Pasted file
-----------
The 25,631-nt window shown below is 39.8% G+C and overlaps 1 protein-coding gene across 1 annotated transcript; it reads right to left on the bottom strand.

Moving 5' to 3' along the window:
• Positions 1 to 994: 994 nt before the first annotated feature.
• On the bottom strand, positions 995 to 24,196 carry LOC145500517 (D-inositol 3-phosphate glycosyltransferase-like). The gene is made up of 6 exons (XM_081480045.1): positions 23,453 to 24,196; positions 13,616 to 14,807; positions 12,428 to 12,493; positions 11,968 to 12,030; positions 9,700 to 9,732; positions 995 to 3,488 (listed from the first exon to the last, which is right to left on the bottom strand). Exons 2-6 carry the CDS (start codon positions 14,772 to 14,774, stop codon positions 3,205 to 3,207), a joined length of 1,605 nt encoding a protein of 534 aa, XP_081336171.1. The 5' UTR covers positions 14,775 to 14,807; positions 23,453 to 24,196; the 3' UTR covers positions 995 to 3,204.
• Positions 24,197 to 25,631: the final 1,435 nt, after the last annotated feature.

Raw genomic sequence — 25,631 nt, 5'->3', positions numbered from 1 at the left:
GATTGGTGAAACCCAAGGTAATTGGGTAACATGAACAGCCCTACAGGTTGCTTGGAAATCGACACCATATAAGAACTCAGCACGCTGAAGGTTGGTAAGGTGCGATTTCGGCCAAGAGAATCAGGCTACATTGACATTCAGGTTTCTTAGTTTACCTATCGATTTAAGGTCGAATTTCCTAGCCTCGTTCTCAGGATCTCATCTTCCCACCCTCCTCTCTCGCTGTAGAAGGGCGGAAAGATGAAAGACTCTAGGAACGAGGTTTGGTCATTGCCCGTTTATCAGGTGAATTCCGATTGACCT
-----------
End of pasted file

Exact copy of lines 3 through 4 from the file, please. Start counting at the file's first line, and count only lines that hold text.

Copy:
• Positions 1 to 994: 994 nt before the first annotated feature.
• On the bottom strand, positions 995 to 24,196 carry LOC145500517 (D-inositol 3-phosphate glycosyltransferase-like). The gene is made up of 6 exons (XM_081480045.1): positions 23,453 to 24,196; positions 13,616 to 14,807; positions 12,428 to 12,493; positions 11,968 to 12,030; positions 9,700 to 9,732; positions 995 to 3,488 (listed from the first exon to the last, which is right to left on the bottom strand). Exons 2-6 carry the CDS (start codon positions 14,772 to 14,774, stop codon positions 3,205 to 3,207), a joined length of 1,605 nt encoding a protein of 534 aa, XP_081336171.1. The 5' UTR covers positions 14,775 to 14,807; positions 23,453 to 24,196; the 3' UTR covers positions 995 to 3,204.